Relations between neighbours are often strained over fence and tree disputes. These disputes can become costly and consume valuable court resources.
On 1 November 2011 The Neighbourhood Disputes Act 2011 (QLD) came in to force and broadly speaking the Act has attempted to clarify respective neighbours’ positions for these two issues.
The Act also confers jurisdiction on the Queensland Civil and Administrative Tribunal (QCAT) in an attempt to keep legal costs at a minimum for neighbours that find themselves the centre of such a dispute.
Set out below is a brief overview of the changes.
Definition of a Dividing Fence
A dividing fence is constructed on the common boundary line of adjoining land. Sometimes a dividing fence can be built off the common boundary line when it is impractical due to the physical features of the land.
There should be a sufficient dividing fence between two parcels of land if an adjoining owner requests one. Generally neighbours must contribute equally to the cost of building and maintaining a sufficient dividing fence.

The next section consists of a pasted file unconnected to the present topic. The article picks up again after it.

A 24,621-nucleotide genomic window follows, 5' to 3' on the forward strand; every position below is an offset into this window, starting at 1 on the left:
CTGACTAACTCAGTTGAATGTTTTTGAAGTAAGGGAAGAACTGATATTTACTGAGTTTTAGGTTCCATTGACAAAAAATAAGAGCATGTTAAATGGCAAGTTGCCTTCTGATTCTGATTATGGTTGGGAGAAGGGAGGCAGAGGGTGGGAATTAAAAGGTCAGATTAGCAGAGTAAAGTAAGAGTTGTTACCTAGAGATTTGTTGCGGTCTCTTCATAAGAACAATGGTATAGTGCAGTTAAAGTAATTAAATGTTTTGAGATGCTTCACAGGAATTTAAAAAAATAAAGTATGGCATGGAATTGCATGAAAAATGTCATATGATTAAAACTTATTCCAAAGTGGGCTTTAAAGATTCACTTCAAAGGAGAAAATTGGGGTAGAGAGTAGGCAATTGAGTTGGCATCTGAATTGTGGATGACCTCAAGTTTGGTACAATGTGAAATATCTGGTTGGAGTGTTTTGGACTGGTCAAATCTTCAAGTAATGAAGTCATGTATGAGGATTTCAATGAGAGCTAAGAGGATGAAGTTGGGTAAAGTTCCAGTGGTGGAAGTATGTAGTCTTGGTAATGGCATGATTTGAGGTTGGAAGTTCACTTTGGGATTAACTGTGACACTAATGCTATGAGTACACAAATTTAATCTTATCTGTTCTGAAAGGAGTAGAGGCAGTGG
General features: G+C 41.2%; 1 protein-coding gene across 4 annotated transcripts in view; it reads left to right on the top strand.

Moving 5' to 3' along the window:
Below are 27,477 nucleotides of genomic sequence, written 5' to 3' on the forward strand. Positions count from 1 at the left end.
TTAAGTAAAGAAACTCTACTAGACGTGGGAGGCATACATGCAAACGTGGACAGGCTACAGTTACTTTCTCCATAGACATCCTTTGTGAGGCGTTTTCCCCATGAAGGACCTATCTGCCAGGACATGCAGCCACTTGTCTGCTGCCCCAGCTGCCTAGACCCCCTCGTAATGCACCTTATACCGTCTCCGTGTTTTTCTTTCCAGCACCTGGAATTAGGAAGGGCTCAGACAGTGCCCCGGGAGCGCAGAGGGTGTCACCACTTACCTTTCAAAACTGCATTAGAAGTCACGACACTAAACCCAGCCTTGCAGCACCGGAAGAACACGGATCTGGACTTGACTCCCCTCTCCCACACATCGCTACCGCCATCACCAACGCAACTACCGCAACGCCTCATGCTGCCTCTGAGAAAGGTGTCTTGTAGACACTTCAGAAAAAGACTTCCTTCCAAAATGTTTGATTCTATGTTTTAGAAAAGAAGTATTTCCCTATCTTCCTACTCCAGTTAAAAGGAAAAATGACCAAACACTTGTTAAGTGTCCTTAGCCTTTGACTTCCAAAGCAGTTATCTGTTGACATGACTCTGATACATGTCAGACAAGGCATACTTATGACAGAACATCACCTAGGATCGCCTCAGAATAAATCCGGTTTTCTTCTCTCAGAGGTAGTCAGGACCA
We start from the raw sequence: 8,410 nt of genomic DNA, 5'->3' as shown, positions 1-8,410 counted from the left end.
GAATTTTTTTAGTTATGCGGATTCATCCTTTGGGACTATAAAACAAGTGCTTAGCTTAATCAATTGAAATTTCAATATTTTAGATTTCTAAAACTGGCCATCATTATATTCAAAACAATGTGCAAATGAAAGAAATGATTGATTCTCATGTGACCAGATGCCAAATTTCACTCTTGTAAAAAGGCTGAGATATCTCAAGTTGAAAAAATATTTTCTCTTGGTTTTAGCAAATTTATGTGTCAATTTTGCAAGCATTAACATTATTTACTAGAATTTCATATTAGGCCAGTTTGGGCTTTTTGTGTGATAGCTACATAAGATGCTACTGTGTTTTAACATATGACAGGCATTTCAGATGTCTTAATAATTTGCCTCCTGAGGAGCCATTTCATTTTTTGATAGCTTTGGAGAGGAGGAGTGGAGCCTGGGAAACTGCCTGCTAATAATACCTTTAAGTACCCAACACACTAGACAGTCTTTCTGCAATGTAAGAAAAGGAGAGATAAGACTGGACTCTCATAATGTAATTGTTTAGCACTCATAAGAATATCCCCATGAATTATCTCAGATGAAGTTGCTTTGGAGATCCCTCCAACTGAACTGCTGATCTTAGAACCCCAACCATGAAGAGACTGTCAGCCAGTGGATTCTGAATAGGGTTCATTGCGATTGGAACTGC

For the first time, the definition of a fence includes hedges and vegetative barriers.
A residential dividing fence must be between 0.5 metres and 1.8 metres in height and constructed substantially of prescribed materials such as timber or masonry.
That does not mean that fences being any shorter need to be replaced. If an existing fence is sufficient to divide and is serving this purpose well, it should be retained.
Who has to pay for fencing work?
Adjoining neighbours are each liable for half the cost of a sufficient dividing fence. However, if one neighbour wants to have more work done than is necessary then
that neighbour will be liable for the extra expense.
However, there are exceptions. For instance, if an adjoining owner attaches things to a dividing fence (a carport, a shade sail), the other owner can contact QCAT and apply for an order restoring the fence to a reasonable standard in regard to its state before the attachment.